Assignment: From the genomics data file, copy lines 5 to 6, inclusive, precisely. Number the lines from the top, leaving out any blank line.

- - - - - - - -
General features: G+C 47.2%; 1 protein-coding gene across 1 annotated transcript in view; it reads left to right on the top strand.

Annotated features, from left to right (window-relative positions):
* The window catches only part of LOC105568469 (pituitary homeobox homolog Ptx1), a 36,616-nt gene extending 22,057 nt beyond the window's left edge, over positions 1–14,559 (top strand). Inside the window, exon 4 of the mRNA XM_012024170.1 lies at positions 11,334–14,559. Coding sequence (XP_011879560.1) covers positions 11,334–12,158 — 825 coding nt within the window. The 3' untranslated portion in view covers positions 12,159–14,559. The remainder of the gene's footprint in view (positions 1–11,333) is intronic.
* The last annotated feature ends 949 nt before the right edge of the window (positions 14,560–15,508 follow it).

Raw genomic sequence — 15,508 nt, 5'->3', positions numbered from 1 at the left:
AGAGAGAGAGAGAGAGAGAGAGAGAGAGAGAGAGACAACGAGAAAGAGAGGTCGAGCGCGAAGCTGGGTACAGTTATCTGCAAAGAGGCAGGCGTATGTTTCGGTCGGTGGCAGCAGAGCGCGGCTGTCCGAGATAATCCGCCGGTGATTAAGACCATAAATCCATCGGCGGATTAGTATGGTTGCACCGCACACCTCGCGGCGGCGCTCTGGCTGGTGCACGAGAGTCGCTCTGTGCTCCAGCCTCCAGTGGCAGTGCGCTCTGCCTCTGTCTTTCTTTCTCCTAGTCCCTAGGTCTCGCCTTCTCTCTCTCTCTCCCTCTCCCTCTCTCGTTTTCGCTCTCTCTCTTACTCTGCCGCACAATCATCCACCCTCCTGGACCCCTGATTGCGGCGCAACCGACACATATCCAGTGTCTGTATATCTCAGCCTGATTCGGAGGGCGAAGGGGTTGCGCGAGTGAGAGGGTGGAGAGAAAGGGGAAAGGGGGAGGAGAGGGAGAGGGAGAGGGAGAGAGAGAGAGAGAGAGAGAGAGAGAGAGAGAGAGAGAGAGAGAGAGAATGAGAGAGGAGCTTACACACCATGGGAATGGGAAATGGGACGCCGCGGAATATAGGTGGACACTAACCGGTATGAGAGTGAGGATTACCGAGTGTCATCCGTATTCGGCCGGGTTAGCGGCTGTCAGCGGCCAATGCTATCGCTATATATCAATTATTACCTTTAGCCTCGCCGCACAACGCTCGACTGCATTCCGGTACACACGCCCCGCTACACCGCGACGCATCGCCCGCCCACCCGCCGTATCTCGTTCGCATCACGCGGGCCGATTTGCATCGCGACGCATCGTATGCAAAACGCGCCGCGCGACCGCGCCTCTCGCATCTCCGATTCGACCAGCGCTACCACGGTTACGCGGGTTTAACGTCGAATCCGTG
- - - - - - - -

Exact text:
Raw genomic sequence — 15,508 nt, 5'->3', positions numbered from 1 at the left:
AGAGAGAGAGAGAGAGAGAGAGAGAGAGAGAGAGACAACGAGAAAGAGAGGTCGAGCGCGAAGCTGGGTACAGTTATCTGCAAAGAGGCAGGCGTATGTTTCGGTCGGTGGCAGCAGAGCGCGGCTGTCCGAGATAATCCGCCGGTGATTAAGACCATAAATCCATCGGCGGATTAGTATGGTTGCACCGCACACCTCGCGGCGGCGCTCTGGCTGGTGCACGAGAGTCGCTCTGTGCTCCAGCCTCCAGTGGCAGTGCGCTCTGCCTCTGTCTTTCTTTCTCCTAGTCCCTAGGTCTCGCCTTCTCTCTCTCTCTCCCTCTCCCTCTCTCGTTTTCGCTCTCTCTCTTACTCTGCCGCACAATCATCCACCCTCCTGGACCCCTGATTGCGGCGCAACCGACACATATCCAGTGTCTGTATATCTCAGCCTGATTCGGAGGGCGAAGGGGTTGCGCGAGTGAGAGGGTGGAGAGAAAGGGGAAAGGGGGAGGAGAGGGAGAGGGAGAGGGAGAGAGAGAGAGAGAGAGAGAGAGAGAGAGAGAGAGAGAGAGAGAGAGAATGAGAGAGGAGCTTACACACCATGGGAATGGGAAATGGGACGCCGCGGAATATAGGTGGACACTAACCGGTATGAGAGTGAGGATTACCGAGTGTCATCCGTATTCGGCCGGGTTAGCGGCTGTCAGCGGCCAATGCTATCGCTATATATCAATTATTACCTTTAGCCTCGCCGCACAACGCTCGACTGCATTCCGGTACACACGCCCCGCTACACCGCGACGCATCGCCCGCCCACCCGCCGTATCTCGTTCGCATCACGCGGGCCGATTTGCATCGCGACGCATCGTATGCAAAACGCGCCGCGCGACCGCGCCTCTCGCATCTCCGATTCGACCAGCGCTACCACGGTTACGCGGGTTTAACGTCGAATCCGTG